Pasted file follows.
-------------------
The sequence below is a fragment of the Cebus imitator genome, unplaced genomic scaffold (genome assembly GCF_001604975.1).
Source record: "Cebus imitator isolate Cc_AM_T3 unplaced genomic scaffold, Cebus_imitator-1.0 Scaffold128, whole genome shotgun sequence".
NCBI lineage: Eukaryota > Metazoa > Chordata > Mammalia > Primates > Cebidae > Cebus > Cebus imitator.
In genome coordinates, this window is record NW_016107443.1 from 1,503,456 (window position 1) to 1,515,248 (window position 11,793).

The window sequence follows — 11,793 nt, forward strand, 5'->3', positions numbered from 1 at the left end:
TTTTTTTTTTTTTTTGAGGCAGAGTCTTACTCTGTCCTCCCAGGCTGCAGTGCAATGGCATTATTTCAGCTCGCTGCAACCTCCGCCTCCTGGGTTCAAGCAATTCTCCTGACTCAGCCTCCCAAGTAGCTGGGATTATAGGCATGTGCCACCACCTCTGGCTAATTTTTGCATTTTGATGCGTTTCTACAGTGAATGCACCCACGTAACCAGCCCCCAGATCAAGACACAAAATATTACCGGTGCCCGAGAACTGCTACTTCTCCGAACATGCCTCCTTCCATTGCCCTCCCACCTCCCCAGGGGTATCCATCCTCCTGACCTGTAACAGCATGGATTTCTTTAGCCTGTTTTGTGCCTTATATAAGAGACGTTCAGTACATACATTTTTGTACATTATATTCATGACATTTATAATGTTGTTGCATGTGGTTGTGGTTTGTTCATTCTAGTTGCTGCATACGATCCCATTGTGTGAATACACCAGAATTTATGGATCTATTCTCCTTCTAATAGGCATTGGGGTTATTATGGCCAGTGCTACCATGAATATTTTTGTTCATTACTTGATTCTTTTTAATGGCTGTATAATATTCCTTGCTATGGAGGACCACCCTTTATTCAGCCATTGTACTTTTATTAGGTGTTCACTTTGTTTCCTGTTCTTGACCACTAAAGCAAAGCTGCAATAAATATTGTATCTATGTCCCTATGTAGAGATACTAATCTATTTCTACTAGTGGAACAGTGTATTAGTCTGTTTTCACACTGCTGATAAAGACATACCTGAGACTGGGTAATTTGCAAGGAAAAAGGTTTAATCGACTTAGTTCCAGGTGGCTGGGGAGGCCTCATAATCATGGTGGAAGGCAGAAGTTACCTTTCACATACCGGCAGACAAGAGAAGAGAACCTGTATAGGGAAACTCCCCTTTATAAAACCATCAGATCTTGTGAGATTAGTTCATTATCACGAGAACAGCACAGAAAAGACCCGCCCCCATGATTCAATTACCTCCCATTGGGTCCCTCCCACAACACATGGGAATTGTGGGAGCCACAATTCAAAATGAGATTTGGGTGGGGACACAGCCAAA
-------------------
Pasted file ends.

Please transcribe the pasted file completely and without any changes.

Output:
The sequence below is a fragment of the Cebus imitator genome, unplaced genomic scaffold (genome assembly GCF_001604975.1).
Source record: "Cebus imitator isolate Cc_AM_T3 unplaced genomic scaffold, Cebus_imitator-1.0 Scaffold128, whole genome shotgun sequence".
NCBI lineage: Eukaryota > Metazoa > Chordata > Mammalia > Primates > Cebidae > Cebus > Cebus imitator.
In genome coordinates, this window is record NW_016107443.1 from 1,503,456 (window position 1) to 1,515,248 (window position 11,793).

The window sequence follows — 11,793 nt, forward strand, 5'->3', positions numbered from 1 at the left end:
TTTTTTTTTTTTTTTGAGGCAGAGTCTTACTCTGTCCTCCCAGGCTGCAGTGCAATGGCATTATTTCAGCTCGCTGCAACCTCCGCCTCCTGGGTTCAAGCAATTCTCCTGACTCAGCCTCCCAAGTAGCTGGGATTATAGGCATGTGCCACCACCTCTGGCTAATTTTTGCATTTTGATGCGTTTCTACAGTGAATGCACCCACGTAACCAGCCCCCAGATCAAGACACAAAATATTACCGGTGCCCGAGAACTGCTACTTCTCCGAACATGCCTCCTTCCATTGCCCTCCCACCTCCCCAGGGGTATCCATCCTCCTGACCTGTAACAGCATGGATTTCTTTAGCCTGTTTTGTGCCTTATATAAGAGACGTTCAGTACATACATTTTTGTACATTATATTCATGACATTTATAATGTTGTTGCATGTGGTTGTGGTTTGTTCATTCTAGTTGCTGCATACGATCCCATTGTGTGAATACACCAGAATTTATGGATCTATTCTCCTTCTAATAGGCATTGGGGTTATTATGGCCAGTGCTACCATGAATATTTTTGTTCATTACTTGATTCTTTTTAATGGCTGTATAATATTCCTTGCTATGGAGGACCACCCTTTATTCAGCCATTGTACTTTTATTAGGTGTTCACTTTGTTTCCTGTTCTTGACCACTAAAGCAAAGCTGCAATAAATATTGTATCTATGTCCCTATGTAGAGATACTAATCTATTTCTACTAGTGGAACAGTGTATTAGTCTGTTTTCACACTGCTGATAAAGACATACCTGAGACTGGGTAATTTGCAAGGAAAAAGGTTTAATCGACTTAGTTCCAGGTGGCTGGGGAGGCCTCATAATCATGGTGGAAGGCAGAAGTTACCTTTCACATACCGGCAGACAAGAGAAGAGAACCTGTATAGGGAAACTCCCCTTTATAAAACCATCAGATCTTGTGAGATTAGTTCATTATCACGAGAACAGCACAGAAAAGACCCGCCCCCATGATTCAATTACCTCCCATTGGGTCCCTCCCACAACACATGGGAATTGTGGGAGCCACAATTCAAAATGAGATTTGGGTGGGGACACAGCCAAA